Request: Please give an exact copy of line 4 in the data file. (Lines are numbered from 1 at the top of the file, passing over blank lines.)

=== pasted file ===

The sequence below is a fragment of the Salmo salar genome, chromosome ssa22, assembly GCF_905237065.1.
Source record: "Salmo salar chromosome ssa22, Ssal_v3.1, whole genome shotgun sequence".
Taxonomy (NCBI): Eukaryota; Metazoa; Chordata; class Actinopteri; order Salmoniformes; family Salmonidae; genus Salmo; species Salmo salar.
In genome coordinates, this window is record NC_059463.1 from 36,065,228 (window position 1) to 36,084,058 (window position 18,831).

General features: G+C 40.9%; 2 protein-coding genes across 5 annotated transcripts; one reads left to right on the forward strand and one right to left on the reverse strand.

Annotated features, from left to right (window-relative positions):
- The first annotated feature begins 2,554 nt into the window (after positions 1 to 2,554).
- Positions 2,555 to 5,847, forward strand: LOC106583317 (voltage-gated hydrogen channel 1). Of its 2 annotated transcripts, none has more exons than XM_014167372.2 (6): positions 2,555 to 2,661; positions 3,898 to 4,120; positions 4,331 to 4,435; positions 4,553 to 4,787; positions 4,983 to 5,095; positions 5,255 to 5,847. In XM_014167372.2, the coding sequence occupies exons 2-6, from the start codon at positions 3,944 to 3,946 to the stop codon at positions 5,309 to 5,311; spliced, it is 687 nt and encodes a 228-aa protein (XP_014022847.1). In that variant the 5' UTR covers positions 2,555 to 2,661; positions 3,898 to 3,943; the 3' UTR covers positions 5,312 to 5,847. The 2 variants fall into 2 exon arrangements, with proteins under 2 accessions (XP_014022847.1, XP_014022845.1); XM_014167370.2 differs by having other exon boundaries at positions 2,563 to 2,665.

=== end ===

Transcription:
In genome coordinates, this window is record NC_059463.1 from 36,065,228 (window position 1) to 36,084,058 (window position 18,831).